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I have a HTTP class that has a Get, and Post, method. It's a simple class I created to encapsulate Post and Get requests so I don't have to repeat the get/post code throughout the application.

In C#:

class HTTP
{
    private CookieContainer cookieJar;
    private String userAgent = "...";

    public HTTP()
    {
        this.cookieJar = new CookieContainer();
    }

    public String get(String url)
    {
        // Make get request. Return the JSON
    }

    public String post(String url, String postData)
    {
        // Make post request. Return the JSON
    }
}

I've made the CookieJar a property because I want to preserve the cookie values throughout the session. If the user is logged into Twitter with my application, each request I make (be it get or post) I want to use the cookies so they remain logged in.

That's the basics of it anyway. But, I don't want to return a string in all instances. Sometimes I may want the cookie, or a header value, or something else from the request.

Ideally I'd like to be able to do this in my code:

Cookie cookie = http.get("http://google.com").cookie("g_user");
String g_user = cookie.value;

or

String source = http.get("http://google.com").body;

My question - To do this, would I need to have a Get class, and a Post class, that are included within the HTTP class and are accessible via accessors?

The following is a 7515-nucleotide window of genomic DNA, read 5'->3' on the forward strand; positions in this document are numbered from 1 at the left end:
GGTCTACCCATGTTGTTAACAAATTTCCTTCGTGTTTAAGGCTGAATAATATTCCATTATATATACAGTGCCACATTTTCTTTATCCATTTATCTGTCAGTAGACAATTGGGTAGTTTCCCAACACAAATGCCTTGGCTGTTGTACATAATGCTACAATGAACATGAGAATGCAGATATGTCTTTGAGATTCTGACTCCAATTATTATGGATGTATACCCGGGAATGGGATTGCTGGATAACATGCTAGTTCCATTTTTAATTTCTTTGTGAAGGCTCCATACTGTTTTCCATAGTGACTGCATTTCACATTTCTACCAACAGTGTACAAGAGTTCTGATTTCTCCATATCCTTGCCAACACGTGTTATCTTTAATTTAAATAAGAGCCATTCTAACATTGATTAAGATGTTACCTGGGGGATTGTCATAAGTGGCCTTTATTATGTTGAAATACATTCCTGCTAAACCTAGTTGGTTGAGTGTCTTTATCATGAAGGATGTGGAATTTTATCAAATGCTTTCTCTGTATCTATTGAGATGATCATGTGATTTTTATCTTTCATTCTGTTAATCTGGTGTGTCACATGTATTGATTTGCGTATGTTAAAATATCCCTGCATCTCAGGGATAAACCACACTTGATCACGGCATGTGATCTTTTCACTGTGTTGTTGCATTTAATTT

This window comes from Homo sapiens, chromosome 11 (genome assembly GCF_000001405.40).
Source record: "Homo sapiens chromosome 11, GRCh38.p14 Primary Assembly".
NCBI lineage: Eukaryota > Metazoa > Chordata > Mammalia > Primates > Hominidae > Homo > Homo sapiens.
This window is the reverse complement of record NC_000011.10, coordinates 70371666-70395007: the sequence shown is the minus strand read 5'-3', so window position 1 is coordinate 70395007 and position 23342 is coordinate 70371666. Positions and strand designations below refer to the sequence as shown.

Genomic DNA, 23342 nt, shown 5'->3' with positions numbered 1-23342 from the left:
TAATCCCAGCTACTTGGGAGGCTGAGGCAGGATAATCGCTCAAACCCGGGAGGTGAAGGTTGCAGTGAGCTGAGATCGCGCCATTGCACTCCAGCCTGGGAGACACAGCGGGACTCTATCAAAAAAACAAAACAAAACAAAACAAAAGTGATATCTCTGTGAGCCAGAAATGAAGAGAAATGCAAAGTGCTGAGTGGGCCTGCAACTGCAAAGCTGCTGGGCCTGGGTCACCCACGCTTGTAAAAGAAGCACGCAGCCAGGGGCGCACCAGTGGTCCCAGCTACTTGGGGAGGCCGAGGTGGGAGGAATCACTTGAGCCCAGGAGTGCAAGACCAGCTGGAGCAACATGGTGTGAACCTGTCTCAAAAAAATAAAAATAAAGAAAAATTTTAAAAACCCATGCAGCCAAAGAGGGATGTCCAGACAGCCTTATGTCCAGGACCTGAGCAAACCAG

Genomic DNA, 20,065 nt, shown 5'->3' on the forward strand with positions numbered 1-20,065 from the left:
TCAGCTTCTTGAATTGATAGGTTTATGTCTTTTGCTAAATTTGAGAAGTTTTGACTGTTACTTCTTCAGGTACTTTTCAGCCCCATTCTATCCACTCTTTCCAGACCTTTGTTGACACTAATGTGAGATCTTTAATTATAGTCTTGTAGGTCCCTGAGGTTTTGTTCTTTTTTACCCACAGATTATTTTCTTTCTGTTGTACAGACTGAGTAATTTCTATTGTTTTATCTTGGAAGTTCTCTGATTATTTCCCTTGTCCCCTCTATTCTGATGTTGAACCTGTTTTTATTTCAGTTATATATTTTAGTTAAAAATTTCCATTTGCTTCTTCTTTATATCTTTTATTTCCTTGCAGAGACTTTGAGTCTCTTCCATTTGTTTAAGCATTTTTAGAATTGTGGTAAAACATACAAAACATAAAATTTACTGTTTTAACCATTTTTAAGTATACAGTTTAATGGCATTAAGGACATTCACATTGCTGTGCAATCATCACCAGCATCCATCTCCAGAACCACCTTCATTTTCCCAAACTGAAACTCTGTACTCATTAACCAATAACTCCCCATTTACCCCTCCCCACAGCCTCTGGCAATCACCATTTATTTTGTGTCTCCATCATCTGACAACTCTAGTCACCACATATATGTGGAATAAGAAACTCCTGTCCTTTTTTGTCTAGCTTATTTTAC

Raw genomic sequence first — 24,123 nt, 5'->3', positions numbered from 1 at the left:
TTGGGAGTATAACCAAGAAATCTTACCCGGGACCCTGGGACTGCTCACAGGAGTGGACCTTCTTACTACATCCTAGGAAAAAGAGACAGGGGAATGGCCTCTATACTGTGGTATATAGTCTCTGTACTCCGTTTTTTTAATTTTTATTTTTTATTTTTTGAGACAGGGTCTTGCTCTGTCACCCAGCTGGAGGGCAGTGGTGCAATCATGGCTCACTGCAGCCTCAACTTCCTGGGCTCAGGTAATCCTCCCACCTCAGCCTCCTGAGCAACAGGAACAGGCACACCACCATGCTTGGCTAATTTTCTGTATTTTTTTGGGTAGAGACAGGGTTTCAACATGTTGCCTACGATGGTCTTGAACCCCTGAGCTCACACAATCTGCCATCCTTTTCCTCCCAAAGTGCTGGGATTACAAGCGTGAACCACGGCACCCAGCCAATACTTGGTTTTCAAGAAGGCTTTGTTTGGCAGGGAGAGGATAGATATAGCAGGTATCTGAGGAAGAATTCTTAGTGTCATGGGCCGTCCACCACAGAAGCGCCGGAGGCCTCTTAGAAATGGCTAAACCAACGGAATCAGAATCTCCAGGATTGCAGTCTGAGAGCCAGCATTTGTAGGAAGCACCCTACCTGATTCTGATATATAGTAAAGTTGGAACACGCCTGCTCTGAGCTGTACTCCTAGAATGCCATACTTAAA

Within the Get and Post class I would then have the Cookie method, and the body property, and whatever else is needed.
Should I also use an interface, or create a Request class and have Post and Get extend it so that common methods and properties are available to both classes?

Or, am I thinking totally wrong?

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Thinking about it, I could just have Get and Post return a HTTPResponse, and any caller of Get or Post could accesses cookies, headers, body etc from that. That would save reinventing the wheel maybe, but I'd still like to know how to do something like this purely to learn. –  James Jeffery Jul 22 '13 at 0:33
    
What does this have to do with design patterns? –  Caleb Jul 22 '13 at 6:33
8  
Why are you reinventing the wheel? There's got to be a good HTTP library for C# already, and it's quite hard to get right. (It's grown to be a very complicated spec over the years.) –  Donal Fellows Jul 22 '13 at 16:41
3  
Is there a reason to not use ASP.Net that already supports a lot of this stuff already? –  JB King Aug 9 '13 at 15:16
1  
are you trying to build a fluent style request constructor or what? Knowing the end goal would be helpful. There is built in functionality for all of this and there has to be a reason you are avoiding / encapsulating it. –  Bill Aug 13 '13 at 14:44
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1 Answer

For C#, can you use System.Net.HttpWebRequest? That class also seems to support cookies in HTTP requests, thought they appear to be turned off by default (you can turn them on), as noted here:

For security reasons, cookies are disabled by default. If you want to use cookies, use the CookieContainer property to enable cookies.

If you are trying to build your own class for learning purposes, then that class might still serve as a valuable reference point.

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Also, its sister HttpWebResponse also does what the OP suggested in the comments to the question; provide generalized access to the response. –  bzlm Feb 19 at 20:25
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